And it needed to be that way because this script worked as well as it did due to how efficiently it communicated its ideas. We have to manage FIVE stories about mental health PLUS The Doctor having to contend with an immortal being tricking her into freeing his immortal superior. I know this stuff ultimately ends up being subjective, but I felt that “Can You Hear Me?” didn’t waste a second of screen time. Every moment here is in service of the main plot of the subplots, and that’s a fantastic thing to experience.Â
I suppose I’m also biased because of what this episode has to say about mental illness, vulnerability, and getting help. Don’t get me wrong; the immortal characters were deeply fascinating to me, and I do tend to like stories about how immortal beings cope with the fact that they can’t die. This episode is overwhelmingly negative in its depiction of Zellin and Rakaya, but they make incredible antagonists BECAUSE they are so detached from life. Living creatures are pawns on their manufactured board games. They literally set about to see which of the two of them could ruin a planet FIRST. It’s just… so completely fucked up? Seriously, so much of this episode and its story is enormously disturbing!
But it is not the point of “Can You Hear Me?” This certainly goes to a dark place. The only people Tahira knows are snatched up by the horrible creatures in her nightmares. I will NEVER be unable to see the terrible thing that Zellin does with his fingers. And the sheer scope of the horror that Zellin and Rakaya have unleashed on others is unfathomable.Â
And yet, there is a light at the end of the tunnel.Â
What truly made this episode work for me was the care shown to each of these characters. In Yaz’s story, we learn that she once struggled with suicidal thoughts and ideation, something that Sonya now celebrates each year, thankful that Yaz is still alive. No one is “cured” over the course of the episode, but they are instead shown light: the light of love, of companionship, of friendship, of finding others like yourself. Yaz is alive because someone stopped to care about her and to assure her that she wasn’t alone. (Which is why her nightmares were what they were. I UNDERSTAND THEM NOW.)Â
Tahira found hope because she found others like her. People like Maryam cared for her. And that’s the place that Tibo eventually reaches, too, though not without some nudging from Ryan. God, there was a very revealing moment in Tibo’s story that helps support this notion of care and vulnerability. Remember that Tibo told Ryan that he thought Ryan would laugh at him if he told him the truth about what he was going through. That wasn’t a flippant comment; Tibo revealed a deep, painful truth at that point. He was terrified of not being believed. He was terrified of being perceived as weak. And that kind of mindset absolutely pushes people back into themselves.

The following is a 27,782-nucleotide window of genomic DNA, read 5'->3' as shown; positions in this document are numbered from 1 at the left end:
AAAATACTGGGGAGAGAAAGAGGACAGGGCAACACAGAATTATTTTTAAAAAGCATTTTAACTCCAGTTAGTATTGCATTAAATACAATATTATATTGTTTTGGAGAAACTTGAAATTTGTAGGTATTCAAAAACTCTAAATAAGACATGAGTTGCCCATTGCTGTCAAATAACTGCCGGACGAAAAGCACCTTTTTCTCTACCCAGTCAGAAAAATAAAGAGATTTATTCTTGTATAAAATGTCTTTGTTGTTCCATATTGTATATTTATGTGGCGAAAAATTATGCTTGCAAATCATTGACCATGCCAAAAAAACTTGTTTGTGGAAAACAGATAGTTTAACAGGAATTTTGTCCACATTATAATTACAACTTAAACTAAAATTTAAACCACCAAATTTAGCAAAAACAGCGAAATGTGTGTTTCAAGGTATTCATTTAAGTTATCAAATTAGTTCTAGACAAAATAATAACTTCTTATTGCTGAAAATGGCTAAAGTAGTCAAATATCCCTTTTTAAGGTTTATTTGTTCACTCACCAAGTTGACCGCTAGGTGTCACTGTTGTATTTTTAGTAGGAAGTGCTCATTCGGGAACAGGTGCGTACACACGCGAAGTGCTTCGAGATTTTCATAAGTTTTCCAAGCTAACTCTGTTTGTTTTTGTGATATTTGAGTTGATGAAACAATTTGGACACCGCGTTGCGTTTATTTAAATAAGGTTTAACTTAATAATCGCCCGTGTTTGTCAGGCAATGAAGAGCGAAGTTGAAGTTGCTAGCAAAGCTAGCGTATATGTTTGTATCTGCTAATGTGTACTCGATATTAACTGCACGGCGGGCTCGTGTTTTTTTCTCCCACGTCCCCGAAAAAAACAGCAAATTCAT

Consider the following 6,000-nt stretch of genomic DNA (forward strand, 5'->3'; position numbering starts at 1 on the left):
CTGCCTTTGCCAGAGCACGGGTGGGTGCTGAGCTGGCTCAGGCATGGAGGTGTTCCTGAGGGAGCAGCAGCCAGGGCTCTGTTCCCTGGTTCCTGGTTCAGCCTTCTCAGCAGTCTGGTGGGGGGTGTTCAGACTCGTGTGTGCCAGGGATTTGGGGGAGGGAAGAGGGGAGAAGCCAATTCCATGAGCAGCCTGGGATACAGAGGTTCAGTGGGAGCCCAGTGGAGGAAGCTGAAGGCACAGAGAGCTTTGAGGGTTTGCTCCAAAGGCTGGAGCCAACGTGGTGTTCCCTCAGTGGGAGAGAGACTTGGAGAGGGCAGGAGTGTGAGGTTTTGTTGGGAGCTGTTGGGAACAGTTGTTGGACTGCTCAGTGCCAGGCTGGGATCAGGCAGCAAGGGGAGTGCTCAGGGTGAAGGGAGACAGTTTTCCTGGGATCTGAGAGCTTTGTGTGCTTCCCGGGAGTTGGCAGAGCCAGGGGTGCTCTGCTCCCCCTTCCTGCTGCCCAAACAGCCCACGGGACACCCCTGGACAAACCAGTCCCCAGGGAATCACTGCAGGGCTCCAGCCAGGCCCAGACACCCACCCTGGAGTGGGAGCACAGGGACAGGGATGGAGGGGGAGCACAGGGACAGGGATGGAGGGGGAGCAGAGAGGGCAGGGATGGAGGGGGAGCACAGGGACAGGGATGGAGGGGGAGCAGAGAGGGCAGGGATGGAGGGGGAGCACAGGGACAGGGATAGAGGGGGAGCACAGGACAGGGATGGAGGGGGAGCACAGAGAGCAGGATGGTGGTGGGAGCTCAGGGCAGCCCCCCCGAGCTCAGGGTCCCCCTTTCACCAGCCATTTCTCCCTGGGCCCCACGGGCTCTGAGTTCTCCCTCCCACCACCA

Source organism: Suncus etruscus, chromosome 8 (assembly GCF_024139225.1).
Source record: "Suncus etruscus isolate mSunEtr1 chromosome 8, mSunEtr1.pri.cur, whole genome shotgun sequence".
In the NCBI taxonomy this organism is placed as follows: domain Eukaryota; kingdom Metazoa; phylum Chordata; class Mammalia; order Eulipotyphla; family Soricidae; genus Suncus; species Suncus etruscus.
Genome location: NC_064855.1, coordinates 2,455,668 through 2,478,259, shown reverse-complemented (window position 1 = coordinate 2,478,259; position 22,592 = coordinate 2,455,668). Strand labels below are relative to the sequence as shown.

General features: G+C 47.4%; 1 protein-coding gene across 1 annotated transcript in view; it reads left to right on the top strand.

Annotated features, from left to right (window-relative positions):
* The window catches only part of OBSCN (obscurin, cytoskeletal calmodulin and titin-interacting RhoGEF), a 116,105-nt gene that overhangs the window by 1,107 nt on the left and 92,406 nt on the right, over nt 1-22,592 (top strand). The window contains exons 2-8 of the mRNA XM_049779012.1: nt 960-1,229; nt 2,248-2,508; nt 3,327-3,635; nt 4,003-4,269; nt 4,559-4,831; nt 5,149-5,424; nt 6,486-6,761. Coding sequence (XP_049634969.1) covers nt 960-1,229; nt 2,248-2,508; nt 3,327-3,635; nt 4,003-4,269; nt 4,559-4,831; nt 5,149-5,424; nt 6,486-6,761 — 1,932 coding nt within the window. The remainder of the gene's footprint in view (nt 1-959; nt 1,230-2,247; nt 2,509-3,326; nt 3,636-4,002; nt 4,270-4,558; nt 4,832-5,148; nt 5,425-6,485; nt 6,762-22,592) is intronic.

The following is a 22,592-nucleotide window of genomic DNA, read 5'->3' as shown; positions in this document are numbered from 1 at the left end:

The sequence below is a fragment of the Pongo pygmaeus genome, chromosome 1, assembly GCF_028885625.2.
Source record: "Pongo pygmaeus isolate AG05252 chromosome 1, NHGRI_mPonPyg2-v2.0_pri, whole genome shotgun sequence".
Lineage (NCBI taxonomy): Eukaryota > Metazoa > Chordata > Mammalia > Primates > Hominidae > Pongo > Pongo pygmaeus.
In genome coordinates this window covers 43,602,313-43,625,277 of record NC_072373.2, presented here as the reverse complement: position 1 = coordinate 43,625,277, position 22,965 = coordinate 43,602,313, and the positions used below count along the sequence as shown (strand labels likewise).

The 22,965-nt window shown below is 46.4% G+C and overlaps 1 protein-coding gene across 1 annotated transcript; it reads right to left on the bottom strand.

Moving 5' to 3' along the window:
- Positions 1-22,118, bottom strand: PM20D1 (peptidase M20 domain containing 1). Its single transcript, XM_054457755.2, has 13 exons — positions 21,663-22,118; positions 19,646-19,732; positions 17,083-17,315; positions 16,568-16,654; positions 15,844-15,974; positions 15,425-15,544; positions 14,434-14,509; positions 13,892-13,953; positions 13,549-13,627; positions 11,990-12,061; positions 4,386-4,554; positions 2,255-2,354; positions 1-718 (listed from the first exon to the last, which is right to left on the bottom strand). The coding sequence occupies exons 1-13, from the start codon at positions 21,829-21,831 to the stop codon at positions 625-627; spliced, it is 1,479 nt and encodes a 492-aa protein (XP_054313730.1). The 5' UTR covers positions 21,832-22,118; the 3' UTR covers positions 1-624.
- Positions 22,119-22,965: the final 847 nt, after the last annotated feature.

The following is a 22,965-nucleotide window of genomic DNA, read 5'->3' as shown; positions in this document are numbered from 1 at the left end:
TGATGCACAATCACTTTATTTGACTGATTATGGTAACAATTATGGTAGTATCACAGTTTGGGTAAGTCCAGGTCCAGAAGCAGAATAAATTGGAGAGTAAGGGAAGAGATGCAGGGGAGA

Tibo got better–not cured, of course–because Ryan believed him, supported him, and then helped him get mental health care.Â
Not everything is resolved in this episode, though. Two of these subplots are left open. I’m glad that the show didn’t force Ryan to be responsible for Tibo’s mental health. Rather, he helped Tibo because that was his best mate! But Ryan wasn’t remotely qualified to help Tibo with his anxiety. However, the entire interaction does leave him guilty and confused. Is he spending too much time away from his friends? How are these experiences changing Ryan, and will he change so much that his friends no longer recognize him? It’s a very valid concern, and we’ve seen manifestations of this fear on the show before.Â
Yet it’s Graham’s fear that hit the hardest. Shit, it hit so hard that The Doctor was genuinely frightened. She doesn’t act like she does here unless she’s mortally uncomfortable with something. So while what she says when responding to Graham’s cancer fears is rough, I think we were seeing The Doctor’s own fears rear their head. She has lost companions before, but there’s something that is likely deeply upsetting to her about the idea of losing a companion to cancer. And she doesn’t say the right thing to Graham because of it! It’s an uncomfortable moment, bu it felt so real to me?
Also, who the FUCK is the Timeless Child???
Anyway, I honestly enjoyed this episode a whole lot. I would also like to never see that finger thing ever again.
The video for “Can You Hear Me?” can be found here for $0.99.